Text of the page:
In Software Development, we put the system through different types of testing ahead of release to ensure the product meets stakeholder and designer requirements. Stress testing is one type of test to use.
What is stress testing? We use stress testing to check how well a system responds to normal and abnormal conditions or unusually high traffic. The method aims to anticipate anything unexpected while the user engages with the product that could cause the software to malfunction or fail. Finding potential flaws allows developers to make corrections, enabling the software to be more robust when under stress and recover faster.
Stress testing also helps test infrastructures. For example, a lot of projects now deploy auto-scaling infrastructure. Stress tests enable them to identify issues or probable failures that could happen when a load increases before the issue can cause problems in production.
Key Objectives of Stress Testing
While stress testing’s main objective is to help understand how an application behaves when it hits extreme conditions, it is equally important to be clear on what one needs to focus on while conducting the tests.
What to test in Stress Testing?
Stress testing helps determine how the application behaves when exposed to extreme conditions. Let’s take a look at some of the essential inquiries to make:
- Does the system crash entirely, or can it still function as expected without any intervention if it throws an error?
- Can the system automatically recover following a crash, and if it does crash, how long does it take to recover?
- How well do the data saving mechanism work during and after a crash?
- Look for the exact failure point and what causes the failure.
- If the system fails, check for security lapses and weaknesses.
- Are there any memory leak problems, and is the memory released when the program no longer uses it?
- Examine data integrity after a crash, and if data becomes corrupted, does it still exists in a usable state?
- Make sure that the system reports errors correctly upon any failures.
Some Examples of Extreme Conditions
Stress testing pushes the system to its extreme capacity and then checks the response. The level of extreme and type of stress test used depends on the nature of the application under test. A key to successful testing is to determine the most valuable scenarios to use:
- Users – Set a varied and maximum number of users that will access the application concurrently.
- Resources – Actively load the memory and disk space beyond capacity.
- Data overload – Create a large data insertion beyond the accepted level or database unavailability.
- Server and network connections – Testing with multiple client connections and introducing intentional connection failures.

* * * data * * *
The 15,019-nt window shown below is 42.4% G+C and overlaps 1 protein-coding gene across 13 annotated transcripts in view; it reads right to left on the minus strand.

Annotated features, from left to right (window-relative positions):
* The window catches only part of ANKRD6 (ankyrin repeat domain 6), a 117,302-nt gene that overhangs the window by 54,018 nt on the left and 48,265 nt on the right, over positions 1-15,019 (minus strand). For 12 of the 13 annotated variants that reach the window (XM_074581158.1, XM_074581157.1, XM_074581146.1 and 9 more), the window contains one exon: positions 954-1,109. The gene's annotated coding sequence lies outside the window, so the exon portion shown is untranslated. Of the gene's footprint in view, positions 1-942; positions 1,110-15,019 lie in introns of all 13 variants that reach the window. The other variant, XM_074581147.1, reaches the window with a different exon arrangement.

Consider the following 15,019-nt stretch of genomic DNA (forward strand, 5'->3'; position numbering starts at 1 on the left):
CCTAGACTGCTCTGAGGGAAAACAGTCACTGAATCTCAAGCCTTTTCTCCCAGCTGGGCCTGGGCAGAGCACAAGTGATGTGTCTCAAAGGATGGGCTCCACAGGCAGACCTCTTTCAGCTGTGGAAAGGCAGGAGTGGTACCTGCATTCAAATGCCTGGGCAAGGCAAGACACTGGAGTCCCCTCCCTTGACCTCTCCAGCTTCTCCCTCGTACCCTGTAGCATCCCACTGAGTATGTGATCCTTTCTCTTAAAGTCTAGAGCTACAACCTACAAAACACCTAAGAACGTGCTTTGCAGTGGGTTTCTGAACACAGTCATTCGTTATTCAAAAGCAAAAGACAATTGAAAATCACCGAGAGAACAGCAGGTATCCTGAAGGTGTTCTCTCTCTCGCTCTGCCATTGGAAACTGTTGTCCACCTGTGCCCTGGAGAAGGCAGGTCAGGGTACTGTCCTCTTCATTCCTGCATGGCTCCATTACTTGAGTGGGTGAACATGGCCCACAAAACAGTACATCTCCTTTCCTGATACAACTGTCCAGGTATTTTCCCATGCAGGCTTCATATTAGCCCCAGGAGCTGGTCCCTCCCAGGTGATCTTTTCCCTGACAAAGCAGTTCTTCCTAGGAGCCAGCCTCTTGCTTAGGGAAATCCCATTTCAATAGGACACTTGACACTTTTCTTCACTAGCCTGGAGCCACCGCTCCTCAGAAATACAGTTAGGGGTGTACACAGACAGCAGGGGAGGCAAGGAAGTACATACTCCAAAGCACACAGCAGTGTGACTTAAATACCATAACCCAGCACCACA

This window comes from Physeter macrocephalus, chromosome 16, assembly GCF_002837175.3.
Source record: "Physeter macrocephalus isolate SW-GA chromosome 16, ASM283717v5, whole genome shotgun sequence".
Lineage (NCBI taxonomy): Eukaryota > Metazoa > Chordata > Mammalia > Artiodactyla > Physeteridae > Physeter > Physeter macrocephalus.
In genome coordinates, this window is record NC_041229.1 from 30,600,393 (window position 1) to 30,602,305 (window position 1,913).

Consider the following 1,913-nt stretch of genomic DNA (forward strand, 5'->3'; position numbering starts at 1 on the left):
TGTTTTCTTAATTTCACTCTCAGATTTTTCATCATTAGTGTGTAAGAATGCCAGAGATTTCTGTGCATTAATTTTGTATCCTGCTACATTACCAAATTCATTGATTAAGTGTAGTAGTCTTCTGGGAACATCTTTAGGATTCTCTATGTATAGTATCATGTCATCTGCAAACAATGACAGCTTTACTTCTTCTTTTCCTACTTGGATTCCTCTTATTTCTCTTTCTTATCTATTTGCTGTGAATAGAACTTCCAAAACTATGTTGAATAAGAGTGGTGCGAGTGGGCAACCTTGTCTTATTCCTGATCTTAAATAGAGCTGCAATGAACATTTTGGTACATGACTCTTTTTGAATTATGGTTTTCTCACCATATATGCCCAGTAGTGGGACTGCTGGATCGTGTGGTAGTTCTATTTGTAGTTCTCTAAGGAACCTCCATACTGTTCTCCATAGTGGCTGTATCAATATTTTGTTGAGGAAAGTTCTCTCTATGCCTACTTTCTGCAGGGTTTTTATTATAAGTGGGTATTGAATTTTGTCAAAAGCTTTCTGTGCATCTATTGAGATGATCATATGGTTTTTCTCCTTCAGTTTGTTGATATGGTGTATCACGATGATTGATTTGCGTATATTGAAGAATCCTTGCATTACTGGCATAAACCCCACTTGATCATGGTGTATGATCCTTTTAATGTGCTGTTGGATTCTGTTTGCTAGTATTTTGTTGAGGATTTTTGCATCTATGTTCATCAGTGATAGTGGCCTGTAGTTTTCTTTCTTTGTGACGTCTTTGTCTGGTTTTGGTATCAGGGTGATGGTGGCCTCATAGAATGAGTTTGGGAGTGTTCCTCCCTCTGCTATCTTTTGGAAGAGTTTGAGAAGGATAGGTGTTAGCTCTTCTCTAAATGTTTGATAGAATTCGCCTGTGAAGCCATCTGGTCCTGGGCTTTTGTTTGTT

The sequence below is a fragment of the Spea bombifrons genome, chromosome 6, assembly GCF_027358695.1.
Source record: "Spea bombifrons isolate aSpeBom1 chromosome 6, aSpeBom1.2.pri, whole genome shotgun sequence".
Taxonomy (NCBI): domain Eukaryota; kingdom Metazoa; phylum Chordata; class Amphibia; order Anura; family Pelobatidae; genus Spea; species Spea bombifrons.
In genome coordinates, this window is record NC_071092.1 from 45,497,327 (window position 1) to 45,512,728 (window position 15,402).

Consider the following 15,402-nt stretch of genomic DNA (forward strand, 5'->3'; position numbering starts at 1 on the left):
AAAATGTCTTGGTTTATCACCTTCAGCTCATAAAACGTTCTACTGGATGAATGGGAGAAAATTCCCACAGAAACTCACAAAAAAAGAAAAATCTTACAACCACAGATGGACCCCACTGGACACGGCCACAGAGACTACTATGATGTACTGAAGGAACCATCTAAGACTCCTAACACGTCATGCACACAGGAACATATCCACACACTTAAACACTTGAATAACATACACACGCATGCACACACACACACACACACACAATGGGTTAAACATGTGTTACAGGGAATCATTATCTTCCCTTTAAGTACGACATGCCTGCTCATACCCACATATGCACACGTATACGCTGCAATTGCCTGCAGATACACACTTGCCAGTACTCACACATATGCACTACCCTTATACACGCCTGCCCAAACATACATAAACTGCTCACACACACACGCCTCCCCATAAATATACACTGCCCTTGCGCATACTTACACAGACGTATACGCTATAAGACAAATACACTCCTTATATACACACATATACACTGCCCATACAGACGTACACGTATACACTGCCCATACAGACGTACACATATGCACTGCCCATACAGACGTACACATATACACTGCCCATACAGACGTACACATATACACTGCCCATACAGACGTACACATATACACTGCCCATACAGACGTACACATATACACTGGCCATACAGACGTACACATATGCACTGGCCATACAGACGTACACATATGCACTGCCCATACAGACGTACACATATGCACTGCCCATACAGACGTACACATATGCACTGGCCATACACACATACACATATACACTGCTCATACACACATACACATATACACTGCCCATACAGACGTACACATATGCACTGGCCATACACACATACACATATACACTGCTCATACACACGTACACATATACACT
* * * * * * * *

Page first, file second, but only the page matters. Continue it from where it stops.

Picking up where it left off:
- File size and usage – Accessing the same file by numerous concurrent users or accessing a huge file.
Planning and Reporting
The two most important components of stress testing are a well-laid test plan and a comprehensive report generated at the end of the session.
Before starting, the test’s goal needs to be clearly understood. Then, the objective, scope, selected tools, and timeline must be clear by the planning phase.
Using automation tools during stress testing makes the process more efficient, faster, and straightforward. Thus, tools are often a preferred method. There are also load testing tools that can run the test using many concurrent users. In addition, tools offer excellent reporting and metrics. Different kinds of metrics represent the output of a stress test and can help analyze and determine the application’s state and any desired changes.
Some Examples of Stress Testing Metrics
- Concurrent Users – Provides information about the number of active virtual users accessing the application simultaneously.
- Average Response Time – Information about the time taken for the data to move from one point to another and vice versa. These metrics help determine how the application behaves with different load and network conditions.
- Throughput – A measurement of the amount of data that flows back and forth, i.e., the total request a system can handle, measured in kilobytes per second.
- Error Rate – Stress testing aims to capture failure points and errors. It is essential to know the percentage of errors encountered during the test.
The issues raised after successful stress testing don’t always need a code-level fix because they can also be addressed outside the code by changing the configuration and upgrading hardware.
Stress testing plays an essential role in software development like all other tests. It’s a beneficial analysis for developers since it quickly assesses what’s not working correctly and will need a fix or upgrade.
Stress testing is not listed as part of the preliminary list of testing because not all applications require it. When the system runs smoothly, no one cares about performance. Still, when the system expects a sudden surge in traffic, it’s good practice to run through stress testing to understand the reliability and stability of the application when it hits unexpected circumstances.